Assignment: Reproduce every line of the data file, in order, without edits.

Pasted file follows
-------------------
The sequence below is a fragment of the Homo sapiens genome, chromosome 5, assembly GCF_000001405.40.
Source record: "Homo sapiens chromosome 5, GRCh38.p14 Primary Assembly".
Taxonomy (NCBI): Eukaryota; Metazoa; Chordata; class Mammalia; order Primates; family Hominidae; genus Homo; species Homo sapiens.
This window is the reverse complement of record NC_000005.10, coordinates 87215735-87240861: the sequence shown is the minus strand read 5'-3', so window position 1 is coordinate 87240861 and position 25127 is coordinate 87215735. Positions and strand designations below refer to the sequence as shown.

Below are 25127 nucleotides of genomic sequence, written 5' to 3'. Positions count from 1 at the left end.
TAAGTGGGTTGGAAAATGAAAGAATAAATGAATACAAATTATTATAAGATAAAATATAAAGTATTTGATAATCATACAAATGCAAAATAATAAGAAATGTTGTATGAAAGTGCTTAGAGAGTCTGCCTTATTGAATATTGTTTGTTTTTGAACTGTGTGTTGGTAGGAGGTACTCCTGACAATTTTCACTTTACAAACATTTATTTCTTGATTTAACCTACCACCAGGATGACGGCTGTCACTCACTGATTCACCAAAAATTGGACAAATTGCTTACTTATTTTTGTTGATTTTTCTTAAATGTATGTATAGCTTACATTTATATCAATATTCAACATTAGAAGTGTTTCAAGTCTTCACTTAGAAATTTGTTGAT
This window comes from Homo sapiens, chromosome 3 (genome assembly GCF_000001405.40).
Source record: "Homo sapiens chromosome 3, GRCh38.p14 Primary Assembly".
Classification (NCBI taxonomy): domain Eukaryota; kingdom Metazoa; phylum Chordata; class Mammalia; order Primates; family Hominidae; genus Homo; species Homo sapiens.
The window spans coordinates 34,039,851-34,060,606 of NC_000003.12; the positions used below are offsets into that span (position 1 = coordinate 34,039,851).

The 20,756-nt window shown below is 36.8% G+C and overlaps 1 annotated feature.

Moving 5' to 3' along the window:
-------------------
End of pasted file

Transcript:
The sequence below is a fragment of the Homo sapiens genome, chromosome 5, assembly GCF_000001405.40.
Source record: "Homo sapiens chromosome 5, GRCh38.p14 Primary Assembly".
Taxonomy (NCBI): Eukaryota; Metazoa; Chordata; class Mammalia; order Primates; family Hominidae; genus Homo; species Homo sapiens.
This window is the reverse complement of record NC_000005.10, coordinates 87215735-87240861: the sequence shown is the minus strand read 5'-3', so window position 1 is coordinate 87240861 and position 25127 is coordinate 87215735. Positions and strand designations below refer to the sequence as shown.

Below are 25127 nucleotides of genomic sequence, written 5' to 3'. Positions count from 1 at the left end.
TAAGTGGGTTGGAAAATGAAAGAATAAATGAATACAAATTATTATAAGATAAAATATAAAGTATTTGATAATCATACAAATGCAAAATAATAAGAAATGTTGTATGAAAGTGCTTAGAGAGTCTGCCTTATTGAATATTGTTTGTTTTTGAACTGTGTGTTGGTAGGAGGTACTCCTGACAATTTTCACTTTACAAACATTTATTTCTTGATTTAACCTACCACCAGGATGACGGCTGTCACTCACTGATTCACCAAAAATTGGACAAATTGCTTACTTATTTTTGTTGATTTTTCTTAAATGTATGTATAGCTTACATTTATATCAATATTCAACATTAGAAGTGTTTCAAGTCTTCACTTAGAAATTTGTTGAT
This window comes from Homo sapiens, chromosome 3 (genome assembly GCF_000001405.40).
Source record: "Homo sapiens chromosome 3, GRCh38.p14 Primary Assembly".
Classification (NCBI taxonomy): domain Eukaryota; kingdom Metazoa; phylum Chordata; class Mammalia; order Primates; family Hominidae; genus Homo; species Homo sapiens.
The window spans coordinates 34,039,851-34,060,606 of NC_000003.12; the positions used below are offsets into that span (position 1 = coordinate 34,039,851).

The 20,756-nt window shown below is 36.8% G+C and overlaps 1 annotated feature.

Moving 5' to 3' along the window: